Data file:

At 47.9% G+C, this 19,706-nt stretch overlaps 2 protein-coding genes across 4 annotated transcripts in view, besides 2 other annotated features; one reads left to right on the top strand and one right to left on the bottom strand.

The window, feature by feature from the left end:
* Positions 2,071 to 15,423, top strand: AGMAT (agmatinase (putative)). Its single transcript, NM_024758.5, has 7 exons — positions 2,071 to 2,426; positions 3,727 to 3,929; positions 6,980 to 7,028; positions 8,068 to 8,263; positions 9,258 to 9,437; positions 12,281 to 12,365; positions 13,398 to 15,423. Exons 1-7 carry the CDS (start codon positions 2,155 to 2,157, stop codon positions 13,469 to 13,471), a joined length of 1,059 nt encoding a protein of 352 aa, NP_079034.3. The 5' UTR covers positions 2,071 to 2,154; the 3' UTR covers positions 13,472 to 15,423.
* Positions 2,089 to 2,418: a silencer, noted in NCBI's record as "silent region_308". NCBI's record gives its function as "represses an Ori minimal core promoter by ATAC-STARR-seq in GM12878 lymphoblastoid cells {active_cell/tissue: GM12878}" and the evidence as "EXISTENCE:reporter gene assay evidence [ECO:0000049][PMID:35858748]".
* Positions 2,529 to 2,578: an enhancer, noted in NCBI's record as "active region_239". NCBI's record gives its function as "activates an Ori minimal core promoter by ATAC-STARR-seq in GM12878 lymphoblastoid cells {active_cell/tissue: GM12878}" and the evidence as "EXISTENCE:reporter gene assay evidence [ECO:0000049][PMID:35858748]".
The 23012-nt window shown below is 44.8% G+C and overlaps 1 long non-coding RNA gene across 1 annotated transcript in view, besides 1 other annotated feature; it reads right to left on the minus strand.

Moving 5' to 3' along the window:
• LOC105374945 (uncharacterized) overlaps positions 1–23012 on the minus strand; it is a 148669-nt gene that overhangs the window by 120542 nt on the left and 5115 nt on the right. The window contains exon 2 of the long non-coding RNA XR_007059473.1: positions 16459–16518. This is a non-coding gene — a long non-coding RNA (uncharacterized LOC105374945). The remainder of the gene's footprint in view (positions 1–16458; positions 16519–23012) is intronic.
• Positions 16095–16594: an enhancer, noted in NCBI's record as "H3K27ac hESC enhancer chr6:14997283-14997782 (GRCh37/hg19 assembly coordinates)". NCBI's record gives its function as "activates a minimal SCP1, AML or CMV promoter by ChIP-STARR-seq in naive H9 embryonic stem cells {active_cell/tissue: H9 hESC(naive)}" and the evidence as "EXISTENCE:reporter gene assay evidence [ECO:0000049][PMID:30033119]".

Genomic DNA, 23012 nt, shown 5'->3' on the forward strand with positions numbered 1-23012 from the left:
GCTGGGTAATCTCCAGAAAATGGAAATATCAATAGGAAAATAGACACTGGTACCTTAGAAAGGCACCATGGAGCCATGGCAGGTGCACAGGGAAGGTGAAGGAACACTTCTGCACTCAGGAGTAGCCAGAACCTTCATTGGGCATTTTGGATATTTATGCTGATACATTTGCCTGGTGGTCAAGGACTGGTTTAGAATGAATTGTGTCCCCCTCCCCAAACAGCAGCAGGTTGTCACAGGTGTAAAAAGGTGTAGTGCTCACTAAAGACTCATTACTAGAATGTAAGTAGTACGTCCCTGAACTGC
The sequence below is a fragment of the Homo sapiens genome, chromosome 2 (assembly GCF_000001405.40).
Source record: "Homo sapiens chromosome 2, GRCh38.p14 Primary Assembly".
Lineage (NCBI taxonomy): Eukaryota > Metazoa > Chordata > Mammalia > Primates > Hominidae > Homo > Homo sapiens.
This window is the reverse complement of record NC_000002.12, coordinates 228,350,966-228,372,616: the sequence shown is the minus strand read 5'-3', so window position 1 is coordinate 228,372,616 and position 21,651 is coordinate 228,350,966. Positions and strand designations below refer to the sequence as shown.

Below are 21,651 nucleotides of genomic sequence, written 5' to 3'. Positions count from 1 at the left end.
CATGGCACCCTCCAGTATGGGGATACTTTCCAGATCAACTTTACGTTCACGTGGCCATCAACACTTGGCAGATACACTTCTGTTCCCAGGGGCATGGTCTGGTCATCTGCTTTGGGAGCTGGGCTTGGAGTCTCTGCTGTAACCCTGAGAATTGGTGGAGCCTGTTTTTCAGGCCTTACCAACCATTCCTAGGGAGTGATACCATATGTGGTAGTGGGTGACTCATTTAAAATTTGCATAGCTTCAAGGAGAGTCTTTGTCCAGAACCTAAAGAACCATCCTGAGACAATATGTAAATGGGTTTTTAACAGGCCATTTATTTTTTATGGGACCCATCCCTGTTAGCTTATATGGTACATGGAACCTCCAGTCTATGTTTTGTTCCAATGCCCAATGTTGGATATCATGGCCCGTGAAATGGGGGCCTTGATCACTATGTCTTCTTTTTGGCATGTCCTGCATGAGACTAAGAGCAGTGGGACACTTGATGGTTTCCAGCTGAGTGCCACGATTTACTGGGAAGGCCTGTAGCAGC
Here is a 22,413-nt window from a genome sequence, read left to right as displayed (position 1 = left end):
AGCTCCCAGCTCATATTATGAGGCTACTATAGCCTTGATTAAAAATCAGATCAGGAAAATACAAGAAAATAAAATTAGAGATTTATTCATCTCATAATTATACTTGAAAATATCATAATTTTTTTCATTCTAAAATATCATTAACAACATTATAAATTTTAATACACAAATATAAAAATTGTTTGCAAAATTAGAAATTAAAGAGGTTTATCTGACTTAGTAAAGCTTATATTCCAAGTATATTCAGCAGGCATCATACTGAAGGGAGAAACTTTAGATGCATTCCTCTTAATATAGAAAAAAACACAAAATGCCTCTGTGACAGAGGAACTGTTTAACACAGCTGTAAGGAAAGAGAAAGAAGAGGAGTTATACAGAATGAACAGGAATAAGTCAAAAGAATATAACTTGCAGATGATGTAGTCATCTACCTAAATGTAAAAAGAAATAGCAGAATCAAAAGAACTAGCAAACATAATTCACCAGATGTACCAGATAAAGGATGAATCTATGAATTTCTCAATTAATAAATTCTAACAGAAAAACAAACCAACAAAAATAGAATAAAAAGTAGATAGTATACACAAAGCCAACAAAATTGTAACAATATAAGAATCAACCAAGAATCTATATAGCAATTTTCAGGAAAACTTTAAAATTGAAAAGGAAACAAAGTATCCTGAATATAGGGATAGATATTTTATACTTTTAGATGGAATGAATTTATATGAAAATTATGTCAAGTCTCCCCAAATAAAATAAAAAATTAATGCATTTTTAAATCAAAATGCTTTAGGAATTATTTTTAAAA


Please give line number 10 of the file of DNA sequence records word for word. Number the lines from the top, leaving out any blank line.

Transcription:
Genomic DNA, 23012 nt, shown 5'->3' on the forward strand with positions numbered 1-23012 from the left: